Immigration, immigration, immigration…you’d think the human species, with over 7 billion souls, would be accustomed to folks moving around! It’s only been happening for hundreds of generations and helped shape our global society! Yet here we are and immigration is…
In June of 2012, USCIS announced the new law for deferring action for certain childhood arrivals and issuing them work permits for a period of two years. Learn more about DACA renewals here.
The Child Status Protection Act (CSPA) amended the Immigration Nationality Act (INA) by changing who qualifies as a child for purposes of immigrant. This allows certain beneficiaries to retain classification as a “child,” even if he or she has reached the age of 21.
U.S. employers use the H-1B classification to obtain authorization to employ foreign professional workers. The position offered must be in a specialty occupation. The H-1B visa is also used by aliens who are coming to the U.S. to perform services as a fashion model.
The Debate on Immigration Reform: Legal Status Verses Path to Citizenship
If you have been keeping up with the news on immigration reform, you must have heard the terms “legal status” and “path to citizenship.” You may have wondered what the fundamental differences between the two are and how these will affect immigrants. Below are some explanations that may bring some clarity upon the differences.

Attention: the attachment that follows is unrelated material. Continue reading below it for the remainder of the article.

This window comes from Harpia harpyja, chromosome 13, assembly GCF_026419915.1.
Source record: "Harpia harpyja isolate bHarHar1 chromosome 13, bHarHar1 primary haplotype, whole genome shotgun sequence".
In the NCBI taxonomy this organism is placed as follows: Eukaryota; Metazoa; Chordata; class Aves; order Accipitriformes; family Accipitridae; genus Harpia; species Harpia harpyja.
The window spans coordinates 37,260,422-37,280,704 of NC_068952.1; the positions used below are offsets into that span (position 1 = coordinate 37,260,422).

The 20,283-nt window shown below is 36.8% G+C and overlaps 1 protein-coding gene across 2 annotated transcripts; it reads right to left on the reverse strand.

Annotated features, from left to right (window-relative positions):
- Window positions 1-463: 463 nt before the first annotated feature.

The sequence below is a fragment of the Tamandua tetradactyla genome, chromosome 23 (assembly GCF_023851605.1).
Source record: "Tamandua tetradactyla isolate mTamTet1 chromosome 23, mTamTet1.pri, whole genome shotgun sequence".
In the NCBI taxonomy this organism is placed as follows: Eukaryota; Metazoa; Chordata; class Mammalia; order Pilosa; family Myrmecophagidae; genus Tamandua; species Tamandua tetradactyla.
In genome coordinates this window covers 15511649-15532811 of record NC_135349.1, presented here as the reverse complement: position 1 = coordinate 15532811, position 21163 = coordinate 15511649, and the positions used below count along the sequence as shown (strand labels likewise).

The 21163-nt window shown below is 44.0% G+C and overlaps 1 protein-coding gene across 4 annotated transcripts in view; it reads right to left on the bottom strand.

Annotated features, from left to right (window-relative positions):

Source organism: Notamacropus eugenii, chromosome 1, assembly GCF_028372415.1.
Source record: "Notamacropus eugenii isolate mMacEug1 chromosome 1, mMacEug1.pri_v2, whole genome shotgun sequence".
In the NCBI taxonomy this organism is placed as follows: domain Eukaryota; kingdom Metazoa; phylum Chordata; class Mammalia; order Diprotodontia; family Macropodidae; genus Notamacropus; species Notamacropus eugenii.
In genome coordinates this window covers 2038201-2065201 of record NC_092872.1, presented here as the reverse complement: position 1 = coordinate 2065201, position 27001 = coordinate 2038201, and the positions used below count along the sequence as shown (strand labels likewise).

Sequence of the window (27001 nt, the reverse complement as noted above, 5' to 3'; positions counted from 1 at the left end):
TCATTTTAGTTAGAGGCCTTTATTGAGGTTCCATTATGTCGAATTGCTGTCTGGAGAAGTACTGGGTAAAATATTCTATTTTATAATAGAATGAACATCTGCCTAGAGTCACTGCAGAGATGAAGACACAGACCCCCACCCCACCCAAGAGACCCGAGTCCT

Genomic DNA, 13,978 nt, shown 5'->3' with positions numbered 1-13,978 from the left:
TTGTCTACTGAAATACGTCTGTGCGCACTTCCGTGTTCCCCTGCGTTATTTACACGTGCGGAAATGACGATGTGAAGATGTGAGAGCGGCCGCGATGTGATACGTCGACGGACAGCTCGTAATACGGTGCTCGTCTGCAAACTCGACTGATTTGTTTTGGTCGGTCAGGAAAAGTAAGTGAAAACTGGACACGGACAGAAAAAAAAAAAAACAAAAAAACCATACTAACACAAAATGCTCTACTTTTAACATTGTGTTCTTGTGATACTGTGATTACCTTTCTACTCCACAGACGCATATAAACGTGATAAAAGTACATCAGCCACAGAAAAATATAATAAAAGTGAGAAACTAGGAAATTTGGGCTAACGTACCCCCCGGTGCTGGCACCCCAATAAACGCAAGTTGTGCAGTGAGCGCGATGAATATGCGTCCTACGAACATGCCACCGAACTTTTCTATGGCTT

Immigration reform will continue to be debated in 2014 as it was last year. Here are three reasons why some of these bills could actually become law.
In spring of 2013, a group of senators drafted Senate Immigration Bill S.744. This important bill addresses all aspects of the immigration process from border and enforcement issues to legal immigration reforms. A Guide to S.744: Understanding the 2013 Senate Immigration Bill, Immigration Policy Center (July 10, 2013).
The Definition of the Institution of Marriage has officially been changed. In June of 2013, the U.S. Supreme Court ruled to strike down a provision of the Defense of Marriage Act (DOMA) as unconstitutional which stated the definition of marriage is between a man and a woman for the purpose of receiving federal benefits.
Issues of inadmissibility can render a foreign national ineligible for a visa or a green card or even make him/her ineligible to become a Naturalized U.S. citizen.